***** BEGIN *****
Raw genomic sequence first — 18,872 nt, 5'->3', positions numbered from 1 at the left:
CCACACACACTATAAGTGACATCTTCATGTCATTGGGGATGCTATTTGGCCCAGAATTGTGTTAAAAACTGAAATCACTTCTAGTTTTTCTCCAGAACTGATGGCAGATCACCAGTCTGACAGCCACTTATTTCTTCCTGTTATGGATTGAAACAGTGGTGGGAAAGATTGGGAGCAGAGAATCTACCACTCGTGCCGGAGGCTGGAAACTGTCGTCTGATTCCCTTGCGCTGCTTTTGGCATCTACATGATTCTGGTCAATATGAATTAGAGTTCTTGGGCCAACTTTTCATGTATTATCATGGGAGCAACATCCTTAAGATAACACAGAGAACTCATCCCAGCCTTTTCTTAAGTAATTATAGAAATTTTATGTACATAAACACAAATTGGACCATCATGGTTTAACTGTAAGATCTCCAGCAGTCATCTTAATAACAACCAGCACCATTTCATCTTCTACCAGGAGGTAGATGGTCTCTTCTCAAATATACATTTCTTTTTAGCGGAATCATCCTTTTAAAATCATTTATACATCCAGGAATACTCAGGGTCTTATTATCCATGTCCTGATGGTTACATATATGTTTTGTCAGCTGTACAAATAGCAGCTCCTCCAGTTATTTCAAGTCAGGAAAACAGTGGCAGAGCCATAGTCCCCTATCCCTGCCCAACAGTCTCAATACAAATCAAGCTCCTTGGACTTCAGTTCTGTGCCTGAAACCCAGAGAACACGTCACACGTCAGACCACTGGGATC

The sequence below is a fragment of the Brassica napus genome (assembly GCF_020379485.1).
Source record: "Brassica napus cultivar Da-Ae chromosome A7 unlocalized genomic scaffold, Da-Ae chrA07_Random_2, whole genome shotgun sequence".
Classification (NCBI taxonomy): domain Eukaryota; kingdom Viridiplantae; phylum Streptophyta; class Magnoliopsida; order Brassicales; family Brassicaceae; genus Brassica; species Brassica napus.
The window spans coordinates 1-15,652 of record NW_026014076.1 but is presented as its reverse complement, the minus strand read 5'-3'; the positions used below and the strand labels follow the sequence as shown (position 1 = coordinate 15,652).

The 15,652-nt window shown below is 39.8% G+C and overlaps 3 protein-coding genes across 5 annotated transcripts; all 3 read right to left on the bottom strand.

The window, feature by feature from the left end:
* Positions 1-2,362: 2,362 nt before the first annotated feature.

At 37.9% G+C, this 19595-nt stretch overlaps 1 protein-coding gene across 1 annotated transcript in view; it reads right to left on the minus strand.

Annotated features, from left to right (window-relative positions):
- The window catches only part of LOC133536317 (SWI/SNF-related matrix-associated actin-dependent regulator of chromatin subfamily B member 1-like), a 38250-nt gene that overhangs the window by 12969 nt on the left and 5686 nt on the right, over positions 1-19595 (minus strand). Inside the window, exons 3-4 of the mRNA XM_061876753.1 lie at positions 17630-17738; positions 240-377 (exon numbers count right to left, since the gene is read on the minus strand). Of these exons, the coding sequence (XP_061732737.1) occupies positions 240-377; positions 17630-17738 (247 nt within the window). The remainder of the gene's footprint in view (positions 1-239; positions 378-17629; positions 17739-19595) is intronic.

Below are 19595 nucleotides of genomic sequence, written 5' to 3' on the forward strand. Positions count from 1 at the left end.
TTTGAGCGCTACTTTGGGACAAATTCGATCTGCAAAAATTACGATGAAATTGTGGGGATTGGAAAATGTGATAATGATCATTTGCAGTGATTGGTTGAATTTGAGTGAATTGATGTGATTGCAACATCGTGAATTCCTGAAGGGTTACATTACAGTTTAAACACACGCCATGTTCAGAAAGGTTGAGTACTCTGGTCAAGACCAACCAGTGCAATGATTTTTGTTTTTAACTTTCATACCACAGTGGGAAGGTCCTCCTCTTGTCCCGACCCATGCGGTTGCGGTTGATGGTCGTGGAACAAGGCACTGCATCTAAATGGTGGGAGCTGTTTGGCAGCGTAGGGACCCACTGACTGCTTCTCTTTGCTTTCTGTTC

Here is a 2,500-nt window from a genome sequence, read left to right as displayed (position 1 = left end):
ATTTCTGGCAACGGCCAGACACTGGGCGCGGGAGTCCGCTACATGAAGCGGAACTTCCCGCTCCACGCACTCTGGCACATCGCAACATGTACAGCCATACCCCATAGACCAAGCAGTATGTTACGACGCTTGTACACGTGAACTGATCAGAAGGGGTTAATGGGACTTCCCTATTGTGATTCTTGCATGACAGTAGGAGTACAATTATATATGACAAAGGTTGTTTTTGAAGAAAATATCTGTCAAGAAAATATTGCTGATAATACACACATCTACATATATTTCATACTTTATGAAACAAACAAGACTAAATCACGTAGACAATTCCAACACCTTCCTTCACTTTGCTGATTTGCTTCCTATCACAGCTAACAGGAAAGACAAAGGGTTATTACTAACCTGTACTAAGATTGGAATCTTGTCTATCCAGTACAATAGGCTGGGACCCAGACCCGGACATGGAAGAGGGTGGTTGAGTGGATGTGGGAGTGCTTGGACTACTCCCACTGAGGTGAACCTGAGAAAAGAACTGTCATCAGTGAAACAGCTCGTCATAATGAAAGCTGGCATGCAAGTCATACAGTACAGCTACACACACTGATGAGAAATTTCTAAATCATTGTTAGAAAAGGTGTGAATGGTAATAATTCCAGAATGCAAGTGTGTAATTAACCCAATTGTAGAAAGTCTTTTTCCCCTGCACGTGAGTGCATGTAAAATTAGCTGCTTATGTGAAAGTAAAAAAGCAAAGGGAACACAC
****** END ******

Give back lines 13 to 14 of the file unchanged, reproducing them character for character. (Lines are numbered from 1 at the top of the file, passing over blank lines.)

Below are 19595 nucleotides of genomic sequence, written 5' to 3' on the forward strand. Positions count from 1 at the left end.
TTTGAGCGCTACTTTGGGACAAATTCGATCTGCAAAAATTACGATGAAATTGTGGGGATTGGAAAATGTGATAATGATCATTTGCAGTGATTGGTTGAATTTGAGTGAATTGATGTGATTGCAACATCGTGAATTCCTGAAGGGTTACATTACAGTTTAAACACACGCCATGTTCAGAAAGGTTGAGTACTCTGGTCAAGACCAACCAGTGCAATGATTTTTGTTTTTAACTTTCATACCACAGTGGGAAGGTCCTCCTCTTGTCCCGACCCATGCGGTTGCGGTTGATGGTCGTGGAACAAGGCACTGCATCTAAATGGTGGGAGCTGTTTGGCAGCGTAGGGACCCACTGACTGCTTCTCTTTGCTTTCTGTTC